The information was being stored on an Amazon cloud server with no security to speak of — not even a password. Anyone with the URL could access the information.
Nearly every registered voter in the United States (198 million of an estimated 200 million people) had some of their data leaked. Information includes birthdates, home addresses, and phone numbers, as well as predicted information assembled by analysis groups to determine things like ethnicity, religion and stances on hot-button issues such as gun ownership and abortion.
The data was discovered by Chris Vickery with UpGuard, a cyber risk analysis firm. While none of the data was classified or illegally obtained, experts have expressed privacy concerns over what such a leak entails.
"[The data] is valuable for people who have nefarious purposes," said Joseph Lorenzo Hall, the chief technologist at the Center for Democracy and Technology.
The information was collected by Deep Root Analytics, which aggregates information from everything from subreddits to super PACs. They were paid just under $1 million to act as one of the three data analytics firms for RNC campaigns in 2016, with millions more coming from other conservative groups such as GOP Data Trust, which creates profiles on Republican primary voters.
Deep Root founder Alex Lundry issued a statement taking responsibility for the leak. "Since this event has come to our attention, we have updated the access settings and put protocols in place to prevent further access," he said, adding that the data, which was exposed for 12 days, was not accessed by "malicious third parties" to the best of his knowledge.
"Based on the information we have gathered thus far, we do not believe that our systems have been hacked," Lundry said. An investigation into the nature of the leak is ongoing.
Other major contributors include Americans for Prosperity, the Koch brothers-owned political group that lobbies, marshals and organizes for conservative causes, and TargetPoint, a market research firm founded by members of Mitt Romney's 2012 presidential campaign team. The TargetPoint data assessed the stances of voters on countless issues, from Trump to taxes to the environment to pharmaceutical companies.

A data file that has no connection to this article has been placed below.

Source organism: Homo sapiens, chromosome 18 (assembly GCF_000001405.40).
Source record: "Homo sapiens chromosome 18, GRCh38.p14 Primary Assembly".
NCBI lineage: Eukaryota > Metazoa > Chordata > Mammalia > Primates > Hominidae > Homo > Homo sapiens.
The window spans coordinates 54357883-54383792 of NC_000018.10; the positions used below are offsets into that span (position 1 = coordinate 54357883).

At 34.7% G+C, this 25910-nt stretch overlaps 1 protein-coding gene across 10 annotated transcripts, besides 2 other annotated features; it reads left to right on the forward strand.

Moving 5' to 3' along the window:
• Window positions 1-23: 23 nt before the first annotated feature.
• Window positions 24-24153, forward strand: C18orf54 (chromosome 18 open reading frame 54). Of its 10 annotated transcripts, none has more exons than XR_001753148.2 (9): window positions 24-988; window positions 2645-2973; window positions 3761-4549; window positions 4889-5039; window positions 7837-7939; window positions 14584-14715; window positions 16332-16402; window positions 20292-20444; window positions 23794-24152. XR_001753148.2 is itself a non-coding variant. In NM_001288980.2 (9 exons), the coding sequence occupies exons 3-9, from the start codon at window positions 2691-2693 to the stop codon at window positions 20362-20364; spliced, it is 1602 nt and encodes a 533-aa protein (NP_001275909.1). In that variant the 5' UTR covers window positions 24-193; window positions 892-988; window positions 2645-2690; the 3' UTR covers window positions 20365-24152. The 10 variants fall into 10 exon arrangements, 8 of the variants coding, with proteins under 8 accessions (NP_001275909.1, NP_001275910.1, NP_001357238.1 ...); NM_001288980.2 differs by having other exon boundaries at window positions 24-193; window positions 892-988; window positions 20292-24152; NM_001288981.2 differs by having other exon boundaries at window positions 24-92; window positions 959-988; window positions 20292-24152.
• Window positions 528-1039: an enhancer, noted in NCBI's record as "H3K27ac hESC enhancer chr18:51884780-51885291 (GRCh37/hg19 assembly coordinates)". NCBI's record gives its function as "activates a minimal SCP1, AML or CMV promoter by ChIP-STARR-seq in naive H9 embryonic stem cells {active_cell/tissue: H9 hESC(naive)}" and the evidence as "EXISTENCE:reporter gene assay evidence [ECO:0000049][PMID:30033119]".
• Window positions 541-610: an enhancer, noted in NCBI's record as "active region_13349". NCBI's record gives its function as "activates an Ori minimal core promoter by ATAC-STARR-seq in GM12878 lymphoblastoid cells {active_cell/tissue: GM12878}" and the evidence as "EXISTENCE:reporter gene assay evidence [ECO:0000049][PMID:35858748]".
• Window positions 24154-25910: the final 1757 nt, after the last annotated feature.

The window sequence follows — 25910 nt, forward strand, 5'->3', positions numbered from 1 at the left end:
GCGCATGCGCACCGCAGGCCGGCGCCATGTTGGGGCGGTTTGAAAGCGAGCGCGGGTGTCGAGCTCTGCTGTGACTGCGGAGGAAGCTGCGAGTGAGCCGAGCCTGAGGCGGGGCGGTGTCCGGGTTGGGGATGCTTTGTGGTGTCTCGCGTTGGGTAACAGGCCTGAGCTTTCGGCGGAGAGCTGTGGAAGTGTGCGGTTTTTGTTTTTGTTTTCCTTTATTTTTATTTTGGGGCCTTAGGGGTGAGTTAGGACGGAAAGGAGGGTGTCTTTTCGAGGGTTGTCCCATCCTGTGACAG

"Data like that would be a combination of polling data, real world data from door-knocking and phone-calling and other canvassing activities, coupled with modeling using the data we already have to extrapolate what the voters we don't know about would think," said an anonymous Democratic strategist to Gizmodo. "The campaigns that do it right combine all the available data together to make the most robust model for every single voter in the target universe."
More information still came from The Kantar Group, an international media and market research firm with hundreds of offices on six continents. The files offered feedback on the cost, reach, and effectiveness of numerous political ads, as well as files on every single 2016 presidential campaign. Organizations like the American Civil Liberties Union, the Democratic Senatorial Campaign Committee and Planned Parenthood were also profiled. American Crossroads, a Super PAC co-founded by Karl Rove (the architect of both of George W. Bush's presidential campaign victories,) contributed strategic voter data in key battleground states during the 2016 election.
In short, a terabyte of the data and analysis that brought Donald Trump his come-from-behind victory in the 2016 presidential election, the result of surprising and slim victories in numerous swing states, was leaked online for all to see.
Lundry described the data as "proprietary analysis to help inform local television ad buying," not for sale. The contributing organizations suggest that the data was mostly used to inform the advertising of Republican political campaigns in 2016.
Vickery has repeatedly discovered similar leaks in recent months. In May, he found a US defense contractor that had published hundreds of thousands of files — some of them classified — on a similarly unsecured Amazon server.